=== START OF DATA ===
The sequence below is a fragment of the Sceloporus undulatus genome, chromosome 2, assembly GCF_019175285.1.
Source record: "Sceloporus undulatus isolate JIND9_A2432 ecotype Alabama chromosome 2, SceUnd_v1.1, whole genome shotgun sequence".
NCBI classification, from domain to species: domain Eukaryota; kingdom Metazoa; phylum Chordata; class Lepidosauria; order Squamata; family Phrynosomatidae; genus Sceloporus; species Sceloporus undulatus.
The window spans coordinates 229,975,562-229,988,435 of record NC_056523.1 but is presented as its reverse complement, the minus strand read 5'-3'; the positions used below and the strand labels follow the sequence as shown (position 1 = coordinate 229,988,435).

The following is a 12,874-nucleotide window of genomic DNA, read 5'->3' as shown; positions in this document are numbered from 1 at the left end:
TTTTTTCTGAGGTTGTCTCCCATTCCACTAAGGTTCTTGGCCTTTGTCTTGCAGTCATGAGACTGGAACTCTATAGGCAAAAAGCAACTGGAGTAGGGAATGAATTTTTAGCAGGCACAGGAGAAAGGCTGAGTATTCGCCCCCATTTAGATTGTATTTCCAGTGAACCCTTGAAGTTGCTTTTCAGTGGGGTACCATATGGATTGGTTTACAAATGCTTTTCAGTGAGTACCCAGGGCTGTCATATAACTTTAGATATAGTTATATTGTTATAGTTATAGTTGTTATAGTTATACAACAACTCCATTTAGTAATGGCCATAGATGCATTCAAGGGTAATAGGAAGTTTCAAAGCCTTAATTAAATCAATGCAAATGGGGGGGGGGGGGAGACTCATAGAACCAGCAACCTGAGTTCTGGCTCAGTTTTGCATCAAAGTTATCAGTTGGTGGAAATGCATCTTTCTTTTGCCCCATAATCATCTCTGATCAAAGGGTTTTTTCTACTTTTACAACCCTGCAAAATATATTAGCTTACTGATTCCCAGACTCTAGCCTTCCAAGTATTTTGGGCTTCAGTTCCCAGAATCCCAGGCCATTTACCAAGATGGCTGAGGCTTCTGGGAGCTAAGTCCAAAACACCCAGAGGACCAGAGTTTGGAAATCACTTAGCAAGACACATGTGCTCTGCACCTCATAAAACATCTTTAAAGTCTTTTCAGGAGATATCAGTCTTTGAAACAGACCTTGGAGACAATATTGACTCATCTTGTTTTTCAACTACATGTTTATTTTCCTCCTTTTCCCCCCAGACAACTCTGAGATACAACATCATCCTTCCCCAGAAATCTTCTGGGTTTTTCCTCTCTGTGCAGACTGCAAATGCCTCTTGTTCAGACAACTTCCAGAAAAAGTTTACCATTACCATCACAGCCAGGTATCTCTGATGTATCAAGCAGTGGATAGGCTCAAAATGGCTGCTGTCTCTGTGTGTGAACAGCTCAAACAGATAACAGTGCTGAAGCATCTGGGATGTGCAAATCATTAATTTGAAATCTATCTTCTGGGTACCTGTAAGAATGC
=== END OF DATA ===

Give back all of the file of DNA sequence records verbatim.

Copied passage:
The sequence below is a fragment of the Sceloporus undulatus genome, chromosome 2, assembly GCF_019175285.1.
Source record: "Sceloporus undulatus isolate JIND9_A2432 ecotype Alabama chromosome 2, SceUnd_v1.1, whole genome shotgun sequence".
NCBI classification, from domain to species: domain Eukaryota; kingdom Metazoa; phylum Chordata; class Lepidosauria; order Squamata; family Phrynosomatidae; genus Sceloporus; species Sceloporus undulatus.
The window spans coordinates 229,975,562-229,988,435 of record NC_056523.1 but is presented as its reverse complement, the minus strand read 5'-3'; the positions used below and the strand labels follow the sequence as shown (position 1 = coordinate 229,988,435).

The following is a 12,874-nucleotide window of genomic DNA, read 5'->3' as shown; positions in this document are numbered from 1 at the left end:
TTTTTTCTGAGGTTGTCTCCCATTCCACTAAGGTTCTTGGCCTTTGTCTTGCAGTCATGAGACTGGAACTCTATAGGCAAAAAGCAACTGGAGTAGGGAATGAATTTTTAGCAGGCACAGGAGAAAGGCTGAGTATTCGCCCCCATTTAGATTGTATTTCCAGTGAACCCTTGAAGTTGCTTTTCAGTGGGGTACCATATGGATTGGTTTACAAATGCTTTTCAGTGAGTACCCAGGGCTGTCATATAACTTTAGATATAGTTATATTGTTATAGTTATAGTTGTTATAGTTATACAACAACTCCATTTAGTAATGGCCATAGATGCATTCAAGGGTAATAGGAAGTTTCAAAGCCTTAATTAAATCAATGCAAATGGGGGGGGGGGGGAGACTCATAGAACCAGCAACCTGAGTTCTGGCTCAGTTTTGCATCAAAGTTATCAGTTGGTGGAAATGCATCTTTCTTTTGCCCCATAATCATCTCTGATCAAAGGGTTTTTTCTACTTTTACAACCCTGCAAAATATATTAGCTTACTGATTCCCAGACTCTAGCCTTCCAAGTATTTTGGGCTTCAGTTCCCAGAATCCCAGGCCATTTACCAAGATGGCTGAGGCTTCTGGGAGCTAAGTCCAAAACACCCAGAGGACCAGAGTTTGGAAATCACTTAGCAAGACACATGTGCTCTGCACCTCATAAAACATCTTTAAAGTCTTTTCAGGAGATATCAGTCTTTGAAACAGACCTTGGAGACAATATTGACTCATCTTGTTTTTCAACTACATGTTTATTTTCCTCCTTTTCCCCCCAGACAACTCTGAGATACAACATCATCCTTCCCCAGAAATCTTCTGGGTTTTTCCTCTCTGTGCAGACTGCAAATGCCTCTTGTTCAGACAACTTCCAGAAAAAGTTTACCATTACCATCACAGCCAGGTATCTCTGATGTATCAAGCAGTGGATAGGCTCAAAATGGCTGCTGTCTCTGTGTGTGAACAGCTCAAACAGATAACAGTGCTGAAGCATCTGGGATGTGCAAATCATTAATTTGAAATCTATCTTCTGGGTACCTGTAAGAATGC